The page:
This unit is designed to introduce learners to the major types of agricultural livestock production in the UK, and to equip them with some practical husbandry skills. As learners will be engaged in practical activity there should be an emphasis on safe working practices, including the use of appropriate Personal Protective Equipment (PPE), and appropriate risk assessments should be undertaken. At Level 3 it is expected that learners will take an active part in completing risk assessments, so that this becomes an integral part of all practical activity. Learners should also be made aware of the importance of animal welfare, and sustainability concepts should also be demonstrated where possible. For Outcome 1 learners need to gain an overview of the major production systems for beef and dairy cattle, sheep and pigs. It would be helpful if delivery includes visits to a number of different production systems. Where this is not feasible due to production systems not being available in the local area this should be supplemented by high quality and up to date audio visual resources. Outcome 2 and 3 are closely linked and it is anticipated they will be delivered alongside each other. Outcome 2 focuses on learners being able to understand the major husbandry requirements of production systems, whilst outcome 3 involves learners developing the skills to undertake these husbandry tasks and requirements in practice. Learners will need supervised access to a range of production systems to enable them to practice their skills. This could be linked to appropriate work placements. It is important that health and safety of the learner and welfare of the animal are emphasised in both theory and practice. It is not anticipated that learners will develop practical skills to carry out the full range of husbandry tasks across the full range of farm animals. Delivery should be planned to enable them to gain an overview of these, but then to take part in a range of six husbandry tasks or activities for at least two categories of farm livestock (where appropriate). Outcome 4 focuses on planning of production systems and health programmes. Learners should gain an understanding of the objectives of particular production systems and health programmes, and how planning and reviewing should be based on these objectives. Learners would benefit from visits to a range of production systems, and from guest speaker input, such as a vet or animal health official.

References Books Allen, D. 1990. Planned Beef Production and Marketing. (Blackwell Science, ISBN 0632026111
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Croston,D and Pollott,G. 1993. Planned Sheep Production. (Blackwell Science, ISBN 0632035765 Gillespie,J. 2000. Modern Livestock and Poultry Production.Delmar,ISBN 0766816079 Soffe, R and McConnell, P. 2003. The Agricultural Notebook. Blackwell Science, ISBN 0632058293 Speedy,A. 1980. Sheep Production: Science into Practice. (Longman Higher Education, ISBN 0582455820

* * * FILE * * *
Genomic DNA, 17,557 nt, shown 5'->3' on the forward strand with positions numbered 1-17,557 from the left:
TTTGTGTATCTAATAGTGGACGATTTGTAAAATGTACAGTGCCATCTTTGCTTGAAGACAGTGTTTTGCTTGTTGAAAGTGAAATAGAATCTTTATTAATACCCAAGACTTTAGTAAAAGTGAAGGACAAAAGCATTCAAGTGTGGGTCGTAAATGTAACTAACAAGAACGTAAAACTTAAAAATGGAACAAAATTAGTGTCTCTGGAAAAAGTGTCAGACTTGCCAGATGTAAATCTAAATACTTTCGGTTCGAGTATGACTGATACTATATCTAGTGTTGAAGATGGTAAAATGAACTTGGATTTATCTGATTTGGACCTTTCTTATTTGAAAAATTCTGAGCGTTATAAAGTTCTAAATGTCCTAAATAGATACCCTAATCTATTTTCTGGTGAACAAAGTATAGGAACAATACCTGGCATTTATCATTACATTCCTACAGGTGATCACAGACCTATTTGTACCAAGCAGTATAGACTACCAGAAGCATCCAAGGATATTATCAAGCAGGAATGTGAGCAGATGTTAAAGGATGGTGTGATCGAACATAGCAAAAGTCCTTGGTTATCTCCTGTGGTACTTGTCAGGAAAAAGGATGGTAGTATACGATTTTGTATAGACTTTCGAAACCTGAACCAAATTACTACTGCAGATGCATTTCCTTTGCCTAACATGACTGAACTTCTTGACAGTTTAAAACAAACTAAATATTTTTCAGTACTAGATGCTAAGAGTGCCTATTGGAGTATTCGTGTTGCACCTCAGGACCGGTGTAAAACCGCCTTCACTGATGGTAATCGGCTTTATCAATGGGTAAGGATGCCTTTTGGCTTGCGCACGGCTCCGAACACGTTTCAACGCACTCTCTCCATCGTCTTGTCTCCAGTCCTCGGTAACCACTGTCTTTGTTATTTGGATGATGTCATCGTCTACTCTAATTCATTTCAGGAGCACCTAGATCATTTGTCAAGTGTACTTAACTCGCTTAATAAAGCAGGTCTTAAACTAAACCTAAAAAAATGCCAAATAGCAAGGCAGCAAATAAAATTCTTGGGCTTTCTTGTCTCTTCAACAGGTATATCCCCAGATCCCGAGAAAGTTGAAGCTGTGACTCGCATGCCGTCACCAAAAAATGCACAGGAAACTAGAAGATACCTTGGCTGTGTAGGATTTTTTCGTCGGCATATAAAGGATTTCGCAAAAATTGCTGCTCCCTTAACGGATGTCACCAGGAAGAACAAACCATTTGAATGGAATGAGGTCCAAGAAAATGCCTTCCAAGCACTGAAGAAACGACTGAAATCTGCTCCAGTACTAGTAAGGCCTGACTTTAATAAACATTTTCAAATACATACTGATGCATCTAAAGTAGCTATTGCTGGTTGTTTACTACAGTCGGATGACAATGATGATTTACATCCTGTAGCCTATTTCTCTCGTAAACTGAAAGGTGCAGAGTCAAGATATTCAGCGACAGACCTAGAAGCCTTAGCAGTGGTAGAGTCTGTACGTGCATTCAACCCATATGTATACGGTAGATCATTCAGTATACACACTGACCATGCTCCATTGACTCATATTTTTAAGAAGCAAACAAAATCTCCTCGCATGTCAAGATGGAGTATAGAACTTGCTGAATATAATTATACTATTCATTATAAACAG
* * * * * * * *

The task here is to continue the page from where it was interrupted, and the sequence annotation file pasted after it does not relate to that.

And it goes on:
Websites www.defra.gov.uk www.wales.gov.uk www.scotland.gov.uk www.dardni.gov.uk www.fawc.org.uk www.mdc.org.uk www.mlc.org.uk

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Unit 309

Understand Farm Power Units - Machinery and Operation

This unit is designed for learners who could potentially eventually have responsibilities for the management of machine/equipment fleet and will be involved with procurement and finance decisions. An understanding of operational costs, operator and machine suitability and operator training will feature in replacement/procurement decisions. For Outcome 1, learners will need to gain an overview of the principles of selecting machinery or equipment. A useful addition to classroom delivery of the information could be visits to farms or agricultural machinery sites to see how machinery is selected by employees in the industry for real tasks and work. Classroom discussions on the suitability and performance of different types of machines for farm tasks may also be a useful method for learners to explore and expand their knowledge. For Outcome 2, learners will need to develop an understanding of the procurement options for agricultural machinery. The classroom delivery of this outcome could benefit from discussions and presentations on the different machines by learners as well as guest speakers from companies/ organisations/ manufacturers. For Outcome 3, learners will need to gain an understanding of the legislation and operator training requirements associated with agricultural machinery. The delivery of this outcome could benefit from talks from or visits to training organisations or agricultural machinery manufacturers to explain or demonstrate how legislation relates to the use of machinery in the workplace. Outcome 4 focuses on the finances related to the operation of agricultural machinery. To assist with the delivery of this outcome and the learners understanding of the finances, visits to machinery manufacturers or farm sites could be beneficial. The delivery of this outcome could be linked to the delivery of Outcome 2. Centres are encouraged to introduce employers and specific professionals from industry to provide interesting and relevant information to the learner. Teaching would also benefit from visits to a variety of establishments to add depth to the learner experience. References Books Bell, B. 2005. Farm Machinery. (Old Pond Publishing, ISBN 1903366682